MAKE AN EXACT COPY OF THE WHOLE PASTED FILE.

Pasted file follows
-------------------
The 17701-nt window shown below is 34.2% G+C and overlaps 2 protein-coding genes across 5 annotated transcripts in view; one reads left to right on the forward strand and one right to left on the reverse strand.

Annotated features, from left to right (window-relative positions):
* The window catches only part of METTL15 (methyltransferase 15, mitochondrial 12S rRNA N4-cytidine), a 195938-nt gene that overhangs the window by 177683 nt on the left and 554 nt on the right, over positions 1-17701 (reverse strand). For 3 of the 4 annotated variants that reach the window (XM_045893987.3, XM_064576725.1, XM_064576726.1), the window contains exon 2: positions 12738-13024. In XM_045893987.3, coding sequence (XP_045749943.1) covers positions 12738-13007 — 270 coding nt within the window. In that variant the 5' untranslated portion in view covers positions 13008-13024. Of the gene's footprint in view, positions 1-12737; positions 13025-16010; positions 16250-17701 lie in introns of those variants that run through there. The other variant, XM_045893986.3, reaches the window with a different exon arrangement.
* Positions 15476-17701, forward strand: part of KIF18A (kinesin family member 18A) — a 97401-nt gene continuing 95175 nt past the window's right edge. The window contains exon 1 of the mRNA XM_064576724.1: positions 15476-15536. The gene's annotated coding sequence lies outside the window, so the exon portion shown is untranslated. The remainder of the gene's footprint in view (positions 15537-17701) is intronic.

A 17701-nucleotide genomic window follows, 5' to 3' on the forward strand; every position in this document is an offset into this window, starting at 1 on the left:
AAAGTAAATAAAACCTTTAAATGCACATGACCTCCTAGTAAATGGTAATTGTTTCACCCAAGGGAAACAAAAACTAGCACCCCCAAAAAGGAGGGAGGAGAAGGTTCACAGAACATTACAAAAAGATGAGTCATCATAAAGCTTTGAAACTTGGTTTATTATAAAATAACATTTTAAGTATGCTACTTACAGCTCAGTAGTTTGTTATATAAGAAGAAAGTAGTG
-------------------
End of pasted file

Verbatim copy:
The 17701-nt window shown below is 34.2% G+C and overlaps 2 protein-coding genes across 5 annotated transcripts in view; one reads left to right on the forward strand and one right to left on the reverse strand.

Annotated features, from left to right (window-relative positions):
* The window catches only part of METTL15 (methyltransferase 15, mitochondrial 12S rRNA N4-cytidine), a 195938-nt gene that overhangs the window by 177683 nt on the left and 554 nt on the right, over positions 1-17701 (reverse strand). For 3 of the 4 annotated variants that reach the window (XM_045893987.3, XM_064576725.1, XM_064576726.1), the window contains exon 2: positions 12738-13024. In XM_045893987.3, coding sequence (XP_045749943.1) covers positions 12738-13007 — 270 coding nt within the window. In that variant the 5' untranslated portion in view covers positions 13008-13024. Of the gene's footprint in view, positions 1-12737; positions 13025-16010; positions 16250-17701 lie in introns of those variants that run through there. The other variant, XM_045893986.3, reaches the window with a different exon arrangement.
* Positions 15476-17701, forward strand: part of KIF18A (kinesin family member 18A) — a 97401-nt gene continuing 95175 nt past the window's right edge. The window contains exon 1 of the mRNA XM_064576724.1: positions 15476-15536. The gene's annotated coding sequence lies outside the window, so the exon portion shown is untranslated. The remainder of the gene's footprint in view (positions 15537-17701) is intronic.

A 17701-nucleotide genomic window follows, 5' to 3' on the forward strand; every position in this document is an offset into this window, starting at 1 on the left:
AAAGTAAATAAAACCTTTAAATGCACATGACCTCCTAGTAAATGGTAATTGTTTCACCCAAGGGAAACAAAAACTAGCACCCCCAAAAAGGAGGGAGGAGAAGGTTCACAGAACATTACAAAAAGATGAGTCATCATAAAGCTTTGAAACTTGGTTTATTATAAAATAACATTTTAAGTATGCTACTTACAGCTCAGTAGTTTGTTATATAAGAAGAAAGTAGTG